Gibson EB-1

From Wikipedia, the free encyclopedia
Jump to: navigation, search
Gibson EB-1
Manufacturer Gibson
Period 1953 — 1958, 1968 - 1970, 1999
Construction
Body type Solid
Neck joint Set
Scale 30.5"
Woods
Body Mahogany
Neck Mahogany
Fretboard Rosewood
Hardware
Pickup(s) 1 Singlecoil (sidewinder)
Colors available
Mahogany Brown

The Gibson EB-1 is a bass guitar that Gibson introduced in 1953. It was their first bass guitar[1].

History[edit]

Gibson first marketed the EB-1 (initially calling it simply, the Electric Bass) in 1953 in response to the success of the Fender Precision Bass. Rather than styling the body after an electric guitar, they shaped the EB-1 to resemble a double bass, even painting false f-holes on the top of the body. EB-1 production ended in 1958, when Gibson replaced it with the EB-2 and the later EB-0. They renamed the Electric Bass to the EB-1 at that time.

Gibson reissued the EB-1 in 1968 with several changes—including no false f-holes, standard right-angled tuning machines, and a chrome bridge cover. They discontinued this reissue in 1972. Epiphone (a subsidiary of Gibson) began marketing a Korean-manufactured EB-1 in 1999. This version of the EB-1 uses a more cost-effective bolt-on neck construction.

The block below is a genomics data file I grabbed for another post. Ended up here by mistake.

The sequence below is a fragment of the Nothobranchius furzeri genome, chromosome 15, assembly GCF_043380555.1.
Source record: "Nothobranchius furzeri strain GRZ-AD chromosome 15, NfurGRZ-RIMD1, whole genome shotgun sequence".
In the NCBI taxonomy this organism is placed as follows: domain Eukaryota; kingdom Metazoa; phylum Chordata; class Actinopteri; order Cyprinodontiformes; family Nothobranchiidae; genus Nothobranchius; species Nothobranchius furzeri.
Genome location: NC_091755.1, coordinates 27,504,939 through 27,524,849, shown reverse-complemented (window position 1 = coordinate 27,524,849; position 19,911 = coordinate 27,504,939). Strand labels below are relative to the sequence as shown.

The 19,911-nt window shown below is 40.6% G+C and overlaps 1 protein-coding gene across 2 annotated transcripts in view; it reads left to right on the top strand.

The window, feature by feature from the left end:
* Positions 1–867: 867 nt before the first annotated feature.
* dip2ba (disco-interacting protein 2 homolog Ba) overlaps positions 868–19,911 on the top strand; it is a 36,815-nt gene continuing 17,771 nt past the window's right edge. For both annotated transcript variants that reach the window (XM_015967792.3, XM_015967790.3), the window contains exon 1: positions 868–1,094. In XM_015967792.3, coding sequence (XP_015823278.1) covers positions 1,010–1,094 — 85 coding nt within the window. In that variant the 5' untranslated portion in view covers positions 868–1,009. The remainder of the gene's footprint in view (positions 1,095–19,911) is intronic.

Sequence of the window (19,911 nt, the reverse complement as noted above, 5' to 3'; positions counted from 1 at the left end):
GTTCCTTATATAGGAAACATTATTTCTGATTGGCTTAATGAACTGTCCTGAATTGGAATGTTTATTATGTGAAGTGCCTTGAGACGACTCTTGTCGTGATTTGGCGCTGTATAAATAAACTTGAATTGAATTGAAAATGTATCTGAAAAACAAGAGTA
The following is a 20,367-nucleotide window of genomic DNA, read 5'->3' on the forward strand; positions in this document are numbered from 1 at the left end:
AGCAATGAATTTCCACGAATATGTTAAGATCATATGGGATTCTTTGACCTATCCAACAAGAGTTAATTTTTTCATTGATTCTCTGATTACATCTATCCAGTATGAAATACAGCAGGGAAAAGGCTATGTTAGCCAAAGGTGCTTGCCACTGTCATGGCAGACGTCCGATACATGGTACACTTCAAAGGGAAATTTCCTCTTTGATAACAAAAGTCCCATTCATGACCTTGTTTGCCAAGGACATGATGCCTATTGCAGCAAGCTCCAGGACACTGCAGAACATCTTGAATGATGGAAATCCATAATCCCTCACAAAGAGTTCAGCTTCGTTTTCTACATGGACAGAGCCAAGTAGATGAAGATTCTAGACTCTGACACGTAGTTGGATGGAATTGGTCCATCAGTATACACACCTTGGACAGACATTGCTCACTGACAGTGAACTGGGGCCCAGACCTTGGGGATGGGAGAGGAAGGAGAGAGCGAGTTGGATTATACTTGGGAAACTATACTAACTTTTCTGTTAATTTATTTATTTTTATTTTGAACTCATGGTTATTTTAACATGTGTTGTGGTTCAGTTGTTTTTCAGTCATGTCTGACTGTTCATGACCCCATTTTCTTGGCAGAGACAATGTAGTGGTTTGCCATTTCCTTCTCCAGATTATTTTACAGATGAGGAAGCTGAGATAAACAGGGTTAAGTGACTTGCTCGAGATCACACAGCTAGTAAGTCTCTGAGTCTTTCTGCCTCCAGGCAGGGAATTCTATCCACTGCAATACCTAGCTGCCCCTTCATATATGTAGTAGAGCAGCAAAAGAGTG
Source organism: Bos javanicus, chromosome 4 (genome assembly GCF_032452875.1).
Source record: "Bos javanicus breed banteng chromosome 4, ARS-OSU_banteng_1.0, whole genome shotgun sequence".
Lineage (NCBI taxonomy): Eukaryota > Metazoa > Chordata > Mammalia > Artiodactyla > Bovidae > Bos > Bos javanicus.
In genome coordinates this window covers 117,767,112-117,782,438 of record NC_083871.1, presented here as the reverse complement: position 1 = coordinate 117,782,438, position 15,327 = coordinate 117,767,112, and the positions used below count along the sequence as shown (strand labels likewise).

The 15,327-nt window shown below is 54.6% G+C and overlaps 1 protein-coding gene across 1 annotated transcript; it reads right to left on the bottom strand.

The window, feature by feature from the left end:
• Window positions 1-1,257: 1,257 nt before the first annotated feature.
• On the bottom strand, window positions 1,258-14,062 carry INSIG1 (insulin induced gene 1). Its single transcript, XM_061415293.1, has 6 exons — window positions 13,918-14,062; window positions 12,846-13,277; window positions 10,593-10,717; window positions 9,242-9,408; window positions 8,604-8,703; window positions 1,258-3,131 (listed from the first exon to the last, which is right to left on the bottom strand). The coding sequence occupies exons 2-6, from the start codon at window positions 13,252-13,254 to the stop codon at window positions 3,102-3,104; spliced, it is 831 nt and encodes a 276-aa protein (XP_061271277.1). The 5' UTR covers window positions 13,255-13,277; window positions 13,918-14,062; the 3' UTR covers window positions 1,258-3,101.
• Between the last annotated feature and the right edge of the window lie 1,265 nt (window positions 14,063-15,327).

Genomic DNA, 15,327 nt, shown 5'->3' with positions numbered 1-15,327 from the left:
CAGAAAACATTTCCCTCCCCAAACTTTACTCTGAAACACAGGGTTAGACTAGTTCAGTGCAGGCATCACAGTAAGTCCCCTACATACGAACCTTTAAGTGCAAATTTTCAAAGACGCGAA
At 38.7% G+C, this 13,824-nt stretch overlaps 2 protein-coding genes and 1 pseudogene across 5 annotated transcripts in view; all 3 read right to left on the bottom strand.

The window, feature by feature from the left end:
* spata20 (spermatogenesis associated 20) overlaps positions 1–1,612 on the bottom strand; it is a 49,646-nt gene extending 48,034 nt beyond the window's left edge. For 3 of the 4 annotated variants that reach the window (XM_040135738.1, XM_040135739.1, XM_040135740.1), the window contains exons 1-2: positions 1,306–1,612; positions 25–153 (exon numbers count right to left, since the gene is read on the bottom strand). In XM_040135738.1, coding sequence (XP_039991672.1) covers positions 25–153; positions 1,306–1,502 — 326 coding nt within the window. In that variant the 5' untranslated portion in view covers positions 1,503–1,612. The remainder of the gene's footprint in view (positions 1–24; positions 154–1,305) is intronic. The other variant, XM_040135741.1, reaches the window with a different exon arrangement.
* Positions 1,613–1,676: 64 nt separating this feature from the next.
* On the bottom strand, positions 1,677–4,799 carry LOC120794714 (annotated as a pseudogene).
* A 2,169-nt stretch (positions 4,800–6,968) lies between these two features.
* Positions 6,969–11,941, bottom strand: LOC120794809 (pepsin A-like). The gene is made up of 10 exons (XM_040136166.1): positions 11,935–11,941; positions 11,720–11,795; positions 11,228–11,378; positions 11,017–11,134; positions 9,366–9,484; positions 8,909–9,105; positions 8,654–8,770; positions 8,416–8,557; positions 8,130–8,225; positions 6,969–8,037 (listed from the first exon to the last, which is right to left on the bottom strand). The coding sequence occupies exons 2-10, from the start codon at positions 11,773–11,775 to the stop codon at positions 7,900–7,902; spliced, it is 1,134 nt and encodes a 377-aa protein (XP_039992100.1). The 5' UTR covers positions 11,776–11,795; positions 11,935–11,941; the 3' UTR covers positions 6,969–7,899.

Despite its relative unpopularity among players, the EB-1 is prized among collectors for its historical value. It is not uncommon for original EB-1s to sell for over $4000 US dollars.

Epiphone currently produces a violin-shaped bass known as the Viola Bass.[2] However, it is not modeled after the EB-1, but the Höfner 500/1.

Design And construction[edit]

The EB-1 had a solid mahogany body finished with a brown stain, and a raised pickguard. It had a 30.5" scale set neck—rather than the 34" scale of the Fender Precision Bass or the 41.5" scale of the 3/4-sized upright bass favored by many upright bassists of the time. To appeal to upright bass players, the EB-1 had a telescopic end pin so bassists could choose to play the EB-1 in an upright position, as well as horizontally. False f-holes and purfling on the body imitated the appearance of an upright bass.

Gibson mounted the pickup directly against the base of the neck, rather than the mid-body position of the Precision Bass, which gave the EB-1 a deeper, but less defined tone. The EB-1 had planetary banjo tuners, rather than the right-angled tuners of most other guitar and bass designs.

References[edit]